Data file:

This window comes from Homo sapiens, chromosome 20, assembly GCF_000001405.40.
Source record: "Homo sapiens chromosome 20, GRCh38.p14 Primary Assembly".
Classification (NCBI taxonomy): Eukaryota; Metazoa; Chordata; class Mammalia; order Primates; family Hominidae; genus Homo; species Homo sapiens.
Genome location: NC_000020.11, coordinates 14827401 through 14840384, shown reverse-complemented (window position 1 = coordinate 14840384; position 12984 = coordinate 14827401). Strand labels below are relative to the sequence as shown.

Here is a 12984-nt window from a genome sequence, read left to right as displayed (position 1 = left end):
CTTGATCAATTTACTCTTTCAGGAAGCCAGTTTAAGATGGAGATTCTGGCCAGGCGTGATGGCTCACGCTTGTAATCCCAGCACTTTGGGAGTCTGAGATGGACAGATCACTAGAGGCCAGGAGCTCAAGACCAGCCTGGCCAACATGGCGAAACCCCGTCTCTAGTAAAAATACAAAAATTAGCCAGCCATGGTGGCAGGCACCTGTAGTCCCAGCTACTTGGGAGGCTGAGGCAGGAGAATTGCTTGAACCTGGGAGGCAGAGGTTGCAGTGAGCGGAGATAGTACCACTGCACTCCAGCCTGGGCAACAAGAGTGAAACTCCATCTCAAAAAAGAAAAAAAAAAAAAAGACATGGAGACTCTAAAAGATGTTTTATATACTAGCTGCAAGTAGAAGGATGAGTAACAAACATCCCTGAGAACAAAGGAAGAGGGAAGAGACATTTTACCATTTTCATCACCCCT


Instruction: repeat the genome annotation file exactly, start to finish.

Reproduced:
This window comes from Homo sapiens, chromosome 20, assembly GCF_000001405.40.
Source record: "Homo sapiens chromosome 20, GRCh38.p14 Primary Assembly".
Classification (NCBI taxonomy): Eukaryota; Metazoa; Chordata; class Mammalia; order Primates; family Hominidae; genus Homo; species Homo sapiens.
Genome location: NC_000020.11, coordinates 14827401 through 14840384, shown reverse-complemented (window position 1 = coordinate 14840384; position 12984 = coordinate 14827401). Strand labels below are relative to the sequence as shown.

Here is a 12984-nt window from a genome sequence, read left to right as displayed (position 1 = left end):
CTTGATCAATTTACTCTTTCAGGAAGCCAGTTTAAGATGGAGATTCTGGCCAGGCGTGATGGCTCACGCTTGTAATCCCAGCACTTTGGGAGTCTGAGATGGACAGATCACTAGAGGCCAGGAGCTCAAGACCAGCCTGGCCAACATGGCGAAACCCCGTCTCTAGTAAAAATACAAAAATTAGCCAGCCATGGTGGCAGGCACCTGTAGTCCCAGCTACTTGGGAGGCTGAGGCAGGAGAATTGCTTGAACCTGGGAGGCAGAGGTTGCAGTGAGCGGAGATAGTACCACTGCACTCCAGCCTGGGCAACAAGAGTGAAACTCCATCTCAAAAAAGAAAAAAAAAAAAAAGACATGGAGACTCTAAAAGATGTTTTATATACTAGCTGCAAGTAGAAGGATGAGTAACAAACATCCCTGAGAACAAAGGAAGAGGGAAGAGACATTTTACCATTTTCATCACCCCT